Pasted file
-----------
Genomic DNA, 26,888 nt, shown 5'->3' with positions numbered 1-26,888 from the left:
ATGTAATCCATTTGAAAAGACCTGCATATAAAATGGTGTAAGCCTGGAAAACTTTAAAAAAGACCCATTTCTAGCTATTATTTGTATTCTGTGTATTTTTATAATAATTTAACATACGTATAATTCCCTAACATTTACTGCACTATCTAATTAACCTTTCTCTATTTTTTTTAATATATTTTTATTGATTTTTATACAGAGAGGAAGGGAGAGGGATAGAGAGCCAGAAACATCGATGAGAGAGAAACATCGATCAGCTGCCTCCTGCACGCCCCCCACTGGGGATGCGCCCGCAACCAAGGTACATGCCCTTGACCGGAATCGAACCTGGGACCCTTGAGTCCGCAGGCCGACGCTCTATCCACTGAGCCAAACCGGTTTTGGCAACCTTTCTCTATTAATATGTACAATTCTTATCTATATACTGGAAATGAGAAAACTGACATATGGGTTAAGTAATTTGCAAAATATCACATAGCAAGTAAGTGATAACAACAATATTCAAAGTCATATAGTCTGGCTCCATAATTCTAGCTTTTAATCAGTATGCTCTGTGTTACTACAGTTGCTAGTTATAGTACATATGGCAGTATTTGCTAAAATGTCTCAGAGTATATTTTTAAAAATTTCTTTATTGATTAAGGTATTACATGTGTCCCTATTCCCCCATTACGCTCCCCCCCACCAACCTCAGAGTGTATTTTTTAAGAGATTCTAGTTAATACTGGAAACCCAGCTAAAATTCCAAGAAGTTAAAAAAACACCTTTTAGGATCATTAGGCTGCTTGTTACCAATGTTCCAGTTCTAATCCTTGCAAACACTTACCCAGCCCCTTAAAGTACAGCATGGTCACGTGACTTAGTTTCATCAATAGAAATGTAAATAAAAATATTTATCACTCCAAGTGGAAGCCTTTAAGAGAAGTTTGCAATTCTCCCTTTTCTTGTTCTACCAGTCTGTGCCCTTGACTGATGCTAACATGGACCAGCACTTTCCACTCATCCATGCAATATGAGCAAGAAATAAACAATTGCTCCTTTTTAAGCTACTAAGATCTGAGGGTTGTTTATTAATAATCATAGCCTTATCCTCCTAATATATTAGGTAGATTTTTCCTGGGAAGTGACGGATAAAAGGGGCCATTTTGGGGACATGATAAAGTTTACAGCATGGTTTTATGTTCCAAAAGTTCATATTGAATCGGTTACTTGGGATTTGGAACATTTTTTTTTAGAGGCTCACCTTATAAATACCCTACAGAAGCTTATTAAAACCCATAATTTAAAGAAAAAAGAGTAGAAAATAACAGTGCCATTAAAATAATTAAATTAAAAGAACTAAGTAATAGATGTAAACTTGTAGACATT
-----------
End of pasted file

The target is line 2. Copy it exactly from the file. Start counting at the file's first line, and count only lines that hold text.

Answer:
ATGTAATCCATTTGAAAAGACCTGCATATAAAATGGTGTAAGCCTGGAAAACTTTAAAAAAGACCCATTTCTAGCTATTATTTGTATTCTGTGTATTTTTATAATAATTTAACATACGTATAATTCCCTAACATTTACTGCACTATCTAATTAACCTTTCTCTATTTTTTTTAATATATTTTTATTGATTTTTATACAGAGAGGAAGGGAGAGGGATAGAGAGCCAGAAACATCGATGAGAGAGAAACATCGATCAGCTGCCTCCTGCACGCCCCCCACTGGGGATGCGCCCGCAACCAAGGTACATGCCCTTGACCGGAATCGAACCTGGGACCCTTGAGTCCGCAGGCCGACGCTCTATCCACTGAGCCAAACCGGTTTTGGCAACCTTTCTCTATTAATATGTACAATTCTTATCTATATACTGGAAATGAGAAAACTGACATATGGGTTAAGTAATTTGCAAAATATCACATAGCAAGTAAGTGATAACAACAATATTCAAAGTCATATAGTCTGGCTCCATAATTCTAGCTTTTAATCAGTATGCTCTGTGTTACTACAGTTGCTAGTTATAGTACATATGGCAGTATTTGCTAAAATGTCTCAGAGTATATTTTTAAAAATTTCTTTATTGATTAAGGTATTACATGTGTCCCTATTCCCCCATTACGCTCCCCCCCACCAACCTCAGAGTGTATTTTTTAAGAGATTCTAGTTAATACTGGAAACCCAGCTAAAATTCCAAGAAGTTAAAAAAACACCTTTTAGGATCATTAGGCTGCTTGTTACCAATGTTCCAGTTCTAATCCTTGCAAACACTTACCCAGCCCCTTAAAGTACAGCATGGTCACGTGACTTAGTTTCATCAATAGAAATGTAAATAAAAATATTTATCACTCCAAGTGGAAGCCTTTAAGAGAAGTTTGCAATTCTCCCTTTTCTTGTTCTACCAGTCTGTGCCCTTGACTGATGCTAACATGGACCAGCACTTTCCACTCATCCATGCAATATGAGCAAGAAATAAACAATTGCTCCTTTTTAAGCTACTAAGATCTGAGGGTTGTTTATTAATAATCATAGCCTTATCCTCCTAATATATTAGGTAGATTTTTCCTGGGAAGTGACGGATAAAAGGGGCCATTTTGGGGACATGATAAAGTTTACAGCATGGTTTTATGTTCCAAAAGTTCATATTGAATCGGTTACTTGGGATTTGGAACATTTTTTTTTAGAGGCTCACCTTATAAATACCCTACAGAAGCTTATTAAAACCCATAATTTAAAGAAAAAAGAGTAGAAAATAACAGTGCCATTAAAATAATTAAATTAAAAGAACTAAGTAATAGATGTAAACTTGTAGACATT